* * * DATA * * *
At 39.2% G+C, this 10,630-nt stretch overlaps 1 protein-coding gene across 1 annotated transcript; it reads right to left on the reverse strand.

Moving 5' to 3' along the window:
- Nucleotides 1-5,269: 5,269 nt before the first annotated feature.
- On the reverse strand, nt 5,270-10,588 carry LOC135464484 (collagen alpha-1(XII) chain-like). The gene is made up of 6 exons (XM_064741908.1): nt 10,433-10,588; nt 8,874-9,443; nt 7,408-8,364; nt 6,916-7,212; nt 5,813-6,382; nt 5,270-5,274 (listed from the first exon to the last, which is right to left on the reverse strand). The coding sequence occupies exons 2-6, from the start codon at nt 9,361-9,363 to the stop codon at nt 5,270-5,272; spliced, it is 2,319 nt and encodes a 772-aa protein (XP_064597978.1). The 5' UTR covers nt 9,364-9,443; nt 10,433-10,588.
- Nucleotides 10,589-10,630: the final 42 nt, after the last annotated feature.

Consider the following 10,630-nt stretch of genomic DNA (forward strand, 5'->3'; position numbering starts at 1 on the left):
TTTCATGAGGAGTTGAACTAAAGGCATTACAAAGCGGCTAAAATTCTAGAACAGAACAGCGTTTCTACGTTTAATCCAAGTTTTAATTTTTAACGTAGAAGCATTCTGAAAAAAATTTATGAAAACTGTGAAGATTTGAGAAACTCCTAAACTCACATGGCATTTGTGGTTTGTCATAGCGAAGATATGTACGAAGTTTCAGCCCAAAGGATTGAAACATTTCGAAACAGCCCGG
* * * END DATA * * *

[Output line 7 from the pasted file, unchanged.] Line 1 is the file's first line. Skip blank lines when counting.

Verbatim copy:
TTTCATGAGGAGTTGAACTAAAGGCATTACAAAGCGGCTAAAATTCTAGAACAGAACAGCGTTTCTACGTTTAATCCAAGTTTTAATTTTTAACGTAGAAGCATTCTGAAAAAAATTTATGAAAACTGTGAAGATTTGAGAAACTCCTAAACTCACATGGCATTTGTGGTTTGTCATAGCGAAGATATGTACGAAGTTTCAGCCCAAAGGATTGAAACATTTCGAAACAGCCCGG